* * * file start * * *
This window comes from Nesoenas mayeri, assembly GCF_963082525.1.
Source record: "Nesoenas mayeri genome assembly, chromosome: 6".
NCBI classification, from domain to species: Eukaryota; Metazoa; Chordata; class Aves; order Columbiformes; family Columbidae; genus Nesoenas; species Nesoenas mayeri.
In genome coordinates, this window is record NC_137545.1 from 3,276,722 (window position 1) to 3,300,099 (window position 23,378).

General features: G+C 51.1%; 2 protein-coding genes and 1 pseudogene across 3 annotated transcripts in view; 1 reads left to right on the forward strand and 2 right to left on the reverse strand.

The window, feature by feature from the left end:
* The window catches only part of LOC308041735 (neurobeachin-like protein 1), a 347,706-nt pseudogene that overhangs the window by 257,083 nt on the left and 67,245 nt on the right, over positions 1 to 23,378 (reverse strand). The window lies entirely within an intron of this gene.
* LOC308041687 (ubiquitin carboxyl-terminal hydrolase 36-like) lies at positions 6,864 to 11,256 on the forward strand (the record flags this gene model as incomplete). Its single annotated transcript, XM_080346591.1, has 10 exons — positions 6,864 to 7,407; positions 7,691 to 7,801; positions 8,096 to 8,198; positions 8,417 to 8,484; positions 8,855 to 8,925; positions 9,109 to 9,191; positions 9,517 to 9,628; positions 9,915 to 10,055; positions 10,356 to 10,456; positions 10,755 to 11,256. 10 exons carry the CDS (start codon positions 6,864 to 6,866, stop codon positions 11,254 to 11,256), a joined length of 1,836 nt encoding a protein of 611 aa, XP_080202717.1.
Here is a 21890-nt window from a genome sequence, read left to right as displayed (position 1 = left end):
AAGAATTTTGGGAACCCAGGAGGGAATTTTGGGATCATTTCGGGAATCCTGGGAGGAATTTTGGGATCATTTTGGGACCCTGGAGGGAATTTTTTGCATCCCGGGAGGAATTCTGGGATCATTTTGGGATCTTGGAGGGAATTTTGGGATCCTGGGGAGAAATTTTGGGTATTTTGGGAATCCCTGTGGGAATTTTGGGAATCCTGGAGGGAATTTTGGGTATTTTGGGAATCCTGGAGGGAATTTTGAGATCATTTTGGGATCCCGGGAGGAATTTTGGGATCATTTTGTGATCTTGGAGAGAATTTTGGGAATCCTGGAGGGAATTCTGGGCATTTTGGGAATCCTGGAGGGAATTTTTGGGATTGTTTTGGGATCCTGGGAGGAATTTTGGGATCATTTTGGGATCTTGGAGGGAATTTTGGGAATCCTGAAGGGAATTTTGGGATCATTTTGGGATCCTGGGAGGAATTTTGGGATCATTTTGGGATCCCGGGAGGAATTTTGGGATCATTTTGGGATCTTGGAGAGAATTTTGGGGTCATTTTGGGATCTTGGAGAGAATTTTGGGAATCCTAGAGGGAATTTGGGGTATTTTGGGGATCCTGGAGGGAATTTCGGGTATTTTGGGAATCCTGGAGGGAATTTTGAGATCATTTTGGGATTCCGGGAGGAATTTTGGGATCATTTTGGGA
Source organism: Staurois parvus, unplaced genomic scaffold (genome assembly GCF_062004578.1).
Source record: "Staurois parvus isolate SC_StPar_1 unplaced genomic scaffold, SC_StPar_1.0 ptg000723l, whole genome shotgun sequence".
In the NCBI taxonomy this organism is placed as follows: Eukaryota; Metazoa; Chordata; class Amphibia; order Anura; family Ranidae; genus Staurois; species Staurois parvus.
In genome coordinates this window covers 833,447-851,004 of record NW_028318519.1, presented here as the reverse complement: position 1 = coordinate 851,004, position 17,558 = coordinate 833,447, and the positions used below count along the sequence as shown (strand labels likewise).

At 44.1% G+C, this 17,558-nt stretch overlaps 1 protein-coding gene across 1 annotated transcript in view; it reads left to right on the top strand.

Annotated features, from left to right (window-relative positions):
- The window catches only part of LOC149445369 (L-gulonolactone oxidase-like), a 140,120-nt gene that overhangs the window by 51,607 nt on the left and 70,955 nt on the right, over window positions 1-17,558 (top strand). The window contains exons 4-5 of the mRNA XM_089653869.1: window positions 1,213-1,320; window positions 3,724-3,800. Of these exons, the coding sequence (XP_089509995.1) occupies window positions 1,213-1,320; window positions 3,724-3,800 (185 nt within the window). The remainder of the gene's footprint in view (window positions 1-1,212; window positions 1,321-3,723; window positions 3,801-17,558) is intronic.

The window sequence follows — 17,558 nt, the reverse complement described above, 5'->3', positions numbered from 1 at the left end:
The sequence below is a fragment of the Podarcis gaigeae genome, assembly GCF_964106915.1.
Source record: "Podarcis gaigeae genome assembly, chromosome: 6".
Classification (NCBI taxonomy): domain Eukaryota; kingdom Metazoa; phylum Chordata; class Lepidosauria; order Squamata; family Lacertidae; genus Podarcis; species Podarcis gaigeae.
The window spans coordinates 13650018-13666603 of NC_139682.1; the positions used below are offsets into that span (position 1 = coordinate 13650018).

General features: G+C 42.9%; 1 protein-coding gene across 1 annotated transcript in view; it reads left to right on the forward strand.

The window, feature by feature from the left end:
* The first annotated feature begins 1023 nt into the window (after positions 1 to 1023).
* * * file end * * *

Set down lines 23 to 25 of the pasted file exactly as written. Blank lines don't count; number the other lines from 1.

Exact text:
General features: G+C 42.9%; 1 protein-coding gene across 1 annotated transcript in view; it reads left to right on the forward strand.

The window, feature by feature from the left end:
* The first annotated feature begins 1023 nt into the window (after positions 1 to 1023).